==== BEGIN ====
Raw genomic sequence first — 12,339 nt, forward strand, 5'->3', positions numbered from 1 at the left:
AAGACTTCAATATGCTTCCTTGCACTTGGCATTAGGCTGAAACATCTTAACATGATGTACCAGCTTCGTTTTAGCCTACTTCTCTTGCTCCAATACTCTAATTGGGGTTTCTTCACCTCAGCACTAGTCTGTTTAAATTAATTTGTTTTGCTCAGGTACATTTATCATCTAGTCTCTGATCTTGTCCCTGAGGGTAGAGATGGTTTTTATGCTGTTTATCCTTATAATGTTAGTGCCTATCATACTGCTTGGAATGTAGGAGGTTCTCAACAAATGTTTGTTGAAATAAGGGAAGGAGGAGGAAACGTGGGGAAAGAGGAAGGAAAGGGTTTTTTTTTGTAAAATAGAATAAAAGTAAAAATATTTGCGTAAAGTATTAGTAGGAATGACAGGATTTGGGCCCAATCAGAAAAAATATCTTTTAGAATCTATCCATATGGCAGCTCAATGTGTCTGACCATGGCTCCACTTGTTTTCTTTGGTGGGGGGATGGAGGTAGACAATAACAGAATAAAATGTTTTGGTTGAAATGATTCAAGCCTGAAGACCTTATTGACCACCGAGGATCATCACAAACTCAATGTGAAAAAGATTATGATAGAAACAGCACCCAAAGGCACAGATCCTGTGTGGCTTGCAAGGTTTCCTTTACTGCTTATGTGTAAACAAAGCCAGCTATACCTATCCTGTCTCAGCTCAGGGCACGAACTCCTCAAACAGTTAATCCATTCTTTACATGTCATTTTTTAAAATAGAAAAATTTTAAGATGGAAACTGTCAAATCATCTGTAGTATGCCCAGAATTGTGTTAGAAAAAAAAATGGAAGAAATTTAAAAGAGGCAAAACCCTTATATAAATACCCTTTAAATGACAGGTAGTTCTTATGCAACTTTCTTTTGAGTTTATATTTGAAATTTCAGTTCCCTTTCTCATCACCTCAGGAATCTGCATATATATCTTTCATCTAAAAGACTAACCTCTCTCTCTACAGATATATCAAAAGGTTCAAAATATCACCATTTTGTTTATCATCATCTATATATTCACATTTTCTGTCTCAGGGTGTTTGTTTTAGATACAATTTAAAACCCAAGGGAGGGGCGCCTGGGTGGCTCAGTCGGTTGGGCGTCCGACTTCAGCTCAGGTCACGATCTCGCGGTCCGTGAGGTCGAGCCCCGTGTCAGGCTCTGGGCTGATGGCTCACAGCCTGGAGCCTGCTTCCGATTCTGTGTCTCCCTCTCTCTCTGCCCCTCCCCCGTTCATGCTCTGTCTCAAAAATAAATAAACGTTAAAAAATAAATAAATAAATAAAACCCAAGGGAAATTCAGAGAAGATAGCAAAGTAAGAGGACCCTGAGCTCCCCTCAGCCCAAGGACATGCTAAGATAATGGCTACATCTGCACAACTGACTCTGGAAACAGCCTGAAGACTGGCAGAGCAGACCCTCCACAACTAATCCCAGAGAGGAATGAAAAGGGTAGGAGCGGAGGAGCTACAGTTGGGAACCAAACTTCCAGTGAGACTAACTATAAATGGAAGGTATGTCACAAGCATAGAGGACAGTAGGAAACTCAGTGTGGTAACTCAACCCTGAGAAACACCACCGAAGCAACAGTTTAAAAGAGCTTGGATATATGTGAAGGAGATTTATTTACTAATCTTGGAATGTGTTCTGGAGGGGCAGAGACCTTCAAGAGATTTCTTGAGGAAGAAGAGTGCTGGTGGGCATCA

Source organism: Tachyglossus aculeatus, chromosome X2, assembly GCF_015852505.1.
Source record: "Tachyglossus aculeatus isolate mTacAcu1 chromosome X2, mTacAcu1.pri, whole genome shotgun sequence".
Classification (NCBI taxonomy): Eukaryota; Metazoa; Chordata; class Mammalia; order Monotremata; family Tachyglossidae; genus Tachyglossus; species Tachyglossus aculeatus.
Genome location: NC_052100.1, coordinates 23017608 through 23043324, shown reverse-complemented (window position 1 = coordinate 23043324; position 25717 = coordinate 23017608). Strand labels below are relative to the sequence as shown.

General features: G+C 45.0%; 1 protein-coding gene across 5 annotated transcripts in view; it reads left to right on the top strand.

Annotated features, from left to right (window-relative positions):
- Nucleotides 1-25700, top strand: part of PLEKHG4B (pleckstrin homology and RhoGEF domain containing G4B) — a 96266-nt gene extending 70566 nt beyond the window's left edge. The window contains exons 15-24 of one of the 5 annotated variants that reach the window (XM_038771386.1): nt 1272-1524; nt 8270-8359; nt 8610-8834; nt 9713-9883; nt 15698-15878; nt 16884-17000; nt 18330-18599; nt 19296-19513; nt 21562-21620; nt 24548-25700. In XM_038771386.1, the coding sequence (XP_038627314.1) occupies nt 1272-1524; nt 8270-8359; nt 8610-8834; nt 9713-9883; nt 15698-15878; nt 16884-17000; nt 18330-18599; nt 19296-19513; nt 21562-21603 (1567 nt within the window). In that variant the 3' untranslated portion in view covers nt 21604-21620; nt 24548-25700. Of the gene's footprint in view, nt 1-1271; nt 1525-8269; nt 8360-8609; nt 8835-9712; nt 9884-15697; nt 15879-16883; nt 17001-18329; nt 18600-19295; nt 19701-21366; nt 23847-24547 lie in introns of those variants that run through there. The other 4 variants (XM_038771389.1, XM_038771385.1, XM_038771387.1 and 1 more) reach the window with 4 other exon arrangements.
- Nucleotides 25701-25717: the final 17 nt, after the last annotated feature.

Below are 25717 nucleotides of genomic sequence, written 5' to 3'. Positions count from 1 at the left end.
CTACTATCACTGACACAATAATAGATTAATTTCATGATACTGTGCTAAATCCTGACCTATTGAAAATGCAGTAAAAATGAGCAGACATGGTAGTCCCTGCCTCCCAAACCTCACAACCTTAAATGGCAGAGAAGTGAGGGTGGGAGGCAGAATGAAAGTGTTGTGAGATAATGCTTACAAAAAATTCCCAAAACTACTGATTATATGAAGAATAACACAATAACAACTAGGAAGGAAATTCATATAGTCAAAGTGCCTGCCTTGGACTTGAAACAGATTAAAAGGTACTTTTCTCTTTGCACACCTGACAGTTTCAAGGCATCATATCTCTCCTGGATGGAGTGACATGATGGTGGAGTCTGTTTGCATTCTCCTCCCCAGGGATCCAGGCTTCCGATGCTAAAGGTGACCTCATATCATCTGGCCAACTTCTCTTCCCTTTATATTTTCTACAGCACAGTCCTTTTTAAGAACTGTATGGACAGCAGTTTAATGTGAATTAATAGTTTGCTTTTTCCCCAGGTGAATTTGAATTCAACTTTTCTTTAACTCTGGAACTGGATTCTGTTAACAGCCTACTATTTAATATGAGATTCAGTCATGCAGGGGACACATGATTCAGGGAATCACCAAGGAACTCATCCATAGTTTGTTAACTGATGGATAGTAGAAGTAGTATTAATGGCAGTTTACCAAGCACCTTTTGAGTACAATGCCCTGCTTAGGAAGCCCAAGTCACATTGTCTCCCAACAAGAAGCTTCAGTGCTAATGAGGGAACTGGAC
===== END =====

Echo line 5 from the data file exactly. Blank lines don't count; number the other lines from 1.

Classification (NCBI taxonomy): Eukaryota; Metazoa; Chordata; class Mammalia; order Monotremata; family Tachyglossidae; genus Tachyglossus; species Tachyglossus aculeatus.